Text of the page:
Philippou made his UFC debut as a late replacement at UFC 128 (this was when Dan Miller moved up to fight Nate Marquardt on short notice) and lost by decision to Nick Catone at a catchweight of 195-pounds. Since then, he’s settled in with four consecutive wins against Jorge Rivera, Jared Hamman, Court McGee and Riki Fukuda.
Boetsch is the bigger fighter with a strong wrestling base while Philippou has not distinguished himself in any particular area just yet. He has only won one fight by submission so you’re led to believe he will have to overcome his opponent’s strength advantage and there’s no reason to believe on paper he will succeed.
ALAN BELCHER VS. YUSHIN OKAMI
Belcher has been screaming for bigger fights going on three years and he deserves them. Unfortunately, the middleweight division is not exactly on the up-and-up thanks to Anderson Silva’s antics. So, the UFC takes the slow build with Belcher by providing him a fight against Yushin Okami who is in no way contending for his second championship shot.
Belcher has won his past four fights with plenty of time off because of a serious eye injury included between the second and third fight. Since returning last year, he’s looked phenomenal with a quick finish of Jason MacDonald and a TKO win against Rousimar Palhares. What made the win against the Brazilian so amazing was Belcher’s insistence on fighting him in his strong suit, the ground. Belcher rolled with Palhares and not only lived to talk about it, but knocked him out.
Okami was on the way back down the UFC ladder with a pair of TKO losses to Anderson Silva and Tim Boetsch. At UFC 150 this summer, he rebounded by beating Buddy Roberts who dropped to middleweight two months earlier. Does Yushin have one last great performance inside of him in the octagon?
These two men fought in 2006 in both men’s UFC debut and Okami pulled the win out by decision implementing a strong wrestling game.
The thing to look for is how Okami comes out boxing, because in his last two outings, he’s been blasted thanks to some poor showings. If the fight stays standing, you like Belcher’s chances to win considering his recent performances. However, if Okami can set up takedowns with his boxing, this will be a much closer fight than some may believe.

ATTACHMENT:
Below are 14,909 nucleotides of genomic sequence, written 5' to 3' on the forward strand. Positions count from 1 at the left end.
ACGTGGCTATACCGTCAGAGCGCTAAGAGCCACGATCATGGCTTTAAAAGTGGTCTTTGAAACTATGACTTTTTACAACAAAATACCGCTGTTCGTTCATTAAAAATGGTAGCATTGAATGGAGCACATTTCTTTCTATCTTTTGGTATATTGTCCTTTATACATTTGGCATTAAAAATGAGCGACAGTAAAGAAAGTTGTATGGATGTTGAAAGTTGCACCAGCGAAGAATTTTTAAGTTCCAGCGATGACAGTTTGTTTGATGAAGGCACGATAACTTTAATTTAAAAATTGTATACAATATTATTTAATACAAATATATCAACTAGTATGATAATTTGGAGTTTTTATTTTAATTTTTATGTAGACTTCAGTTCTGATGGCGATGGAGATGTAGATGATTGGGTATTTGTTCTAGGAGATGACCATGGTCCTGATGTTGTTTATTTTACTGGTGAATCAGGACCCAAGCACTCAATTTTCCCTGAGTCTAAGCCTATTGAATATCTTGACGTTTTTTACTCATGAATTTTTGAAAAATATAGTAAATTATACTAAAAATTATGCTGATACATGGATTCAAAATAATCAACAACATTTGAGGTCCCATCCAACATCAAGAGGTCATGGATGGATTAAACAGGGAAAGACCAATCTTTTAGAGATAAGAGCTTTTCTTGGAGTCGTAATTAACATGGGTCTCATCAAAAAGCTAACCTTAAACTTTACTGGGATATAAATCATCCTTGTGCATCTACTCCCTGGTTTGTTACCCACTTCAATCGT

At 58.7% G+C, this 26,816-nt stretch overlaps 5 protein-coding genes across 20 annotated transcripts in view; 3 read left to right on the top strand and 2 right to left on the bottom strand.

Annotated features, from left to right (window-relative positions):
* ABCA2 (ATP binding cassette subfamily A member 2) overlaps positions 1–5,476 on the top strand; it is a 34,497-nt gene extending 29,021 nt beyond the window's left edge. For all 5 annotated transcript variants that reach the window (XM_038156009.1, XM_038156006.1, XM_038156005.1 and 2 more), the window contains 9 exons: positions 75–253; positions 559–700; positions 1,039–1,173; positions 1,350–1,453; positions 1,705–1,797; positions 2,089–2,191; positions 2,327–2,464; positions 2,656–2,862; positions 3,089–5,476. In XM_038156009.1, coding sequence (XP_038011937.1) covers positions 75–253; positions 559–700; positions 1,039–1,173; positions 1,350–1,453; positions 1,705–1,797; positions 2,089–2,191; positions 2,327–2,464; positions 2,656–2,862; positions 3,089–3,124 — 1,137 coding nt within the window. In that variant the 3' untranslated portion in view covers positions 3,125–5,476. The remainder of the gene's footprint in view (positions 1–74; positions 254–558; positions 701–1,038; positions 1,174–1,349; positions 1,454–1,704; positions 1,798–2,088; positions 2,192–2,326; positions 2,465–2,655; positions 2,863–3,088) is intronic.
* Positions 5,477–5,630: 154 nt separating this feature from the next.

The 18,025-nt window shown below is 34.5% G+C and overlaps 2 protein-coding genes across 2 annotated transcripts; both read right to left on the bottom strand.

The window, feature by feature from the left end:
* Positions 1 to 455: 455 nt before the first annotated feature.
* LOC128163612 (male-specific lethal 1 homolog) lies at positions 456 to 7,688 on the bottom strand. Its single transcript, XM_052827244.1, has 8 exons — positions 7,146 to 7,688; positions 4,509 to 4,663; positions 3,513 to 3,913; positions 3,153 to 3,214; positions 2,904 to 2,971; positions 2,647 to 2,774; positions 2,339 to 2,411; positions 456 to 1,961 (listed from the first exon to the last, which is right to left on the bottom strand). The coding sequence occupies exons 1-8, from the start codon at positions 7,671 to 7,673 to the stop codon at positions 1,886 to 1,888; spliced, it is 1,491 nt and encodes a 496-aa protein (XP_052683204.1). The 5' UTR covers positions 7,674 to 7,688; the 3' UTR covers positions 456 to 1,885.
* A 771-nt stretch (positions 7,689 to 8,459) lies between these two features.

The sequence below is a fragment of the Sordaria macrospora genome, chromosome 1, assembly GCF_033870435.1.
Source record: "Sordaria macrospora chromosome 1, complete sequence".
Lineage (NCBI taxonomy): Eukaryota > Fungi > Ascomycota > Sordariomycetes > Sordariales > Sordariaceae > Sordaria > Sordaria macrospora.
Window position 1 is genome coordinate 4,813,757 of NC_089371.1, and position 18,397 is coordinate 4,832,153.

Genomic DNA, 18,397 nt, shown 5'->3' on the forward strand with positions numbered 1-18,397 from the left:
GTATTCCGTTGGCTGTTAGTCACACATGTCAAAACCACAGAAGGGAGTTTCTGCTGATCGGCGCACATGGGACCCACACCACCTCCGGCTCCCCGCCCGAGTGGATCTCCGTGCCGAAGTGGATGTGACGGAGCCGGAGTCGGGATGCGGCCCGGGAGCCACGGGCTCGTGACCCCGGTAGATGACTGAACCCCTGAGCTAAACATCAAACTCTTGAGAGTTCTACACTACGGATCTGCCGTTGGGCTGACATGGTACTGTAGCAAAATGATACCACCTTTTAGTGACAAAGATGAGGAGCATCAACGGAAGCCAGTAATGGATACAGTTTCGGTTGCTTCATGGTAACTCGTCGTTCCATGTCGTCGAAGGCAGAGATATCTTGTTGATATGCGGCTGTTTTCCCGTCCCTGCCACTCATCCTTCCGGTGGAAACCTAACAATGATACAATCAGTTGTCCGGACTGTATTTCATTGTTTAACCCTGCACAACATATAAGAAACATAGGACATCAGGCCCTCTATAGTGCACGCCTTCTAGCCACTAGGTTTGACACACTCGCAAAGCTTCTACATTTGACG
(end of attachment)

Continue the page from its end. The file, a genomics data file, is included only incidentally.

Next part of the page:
CHRIS LEBEN VS. DEREK BRUNSON
“The Crippler” returns after serving a year-long suspension for abusing painkillers and the UFC contender hopes to have put that side of his life along with alcoholism to sleep. This is his first fight back since his November 2011 loss to Mark Munoz in which he could not come out to fight after the second round due to a cut above his eye. His last win was at UFC 132 when he knocked out Wanderlei Silva.
His opponent will be former Strikeforce competitor, Derek Brunson. The Renzo Gracie Jiu-Jitsu & Team Jackson product was a Divison-II wrestler and a prospect before he suffered consecutive losses this past summer. He was 9-0 when he accepted a fight outside the promotion against Kendall Grove and lost a split decision. In August, he fought Jacare Souza in Strikeforce and was knocked out in 41-seconds.
Brunson has not knocked out an opponent in nearly two years and his overall boxing is not known as a major strength. He’s at risk of being cut by the UFC without a good performance or win, so he may be pressing. His bread and butter is his wrestling game so don’t be surprised if he immediately aims to put Leben on his back.
Brunson on the losing end of his fight with Jacare Souza this summer
QUICK HIT PREVIEW – DREAM 18
I included the pertinent information below but to glance over it, DREAM/GLORY takes place on New Year’s Eve and airs on their website live (for $20). In America, you can watch a tape delay version on Monday night (the kickboxing part) and Tuesday night (MMA), both at 10 pm eastern on the CBS Sports network. Here is a quick rundown of the latter group of fights.
SHINYA AOKI VS. ANTONIO MCKEE
Aoki is only 29-years-old (seems older since I first saw him in Pride in 2006) and has lost a bit of his luster since being considered one of the best lightweights in the world. The TKO loss to Eddie Alvarez at Bellator 66 did the trick on that front, but he rebounded to choke out Arnaud Lepont in October for OneFC. Since 2009, he’s 12-3 including two losses in America and one at welterweight. Of course, he’s still one of the most dangerous fighters in the sport thanks to his killer instinct on the ground.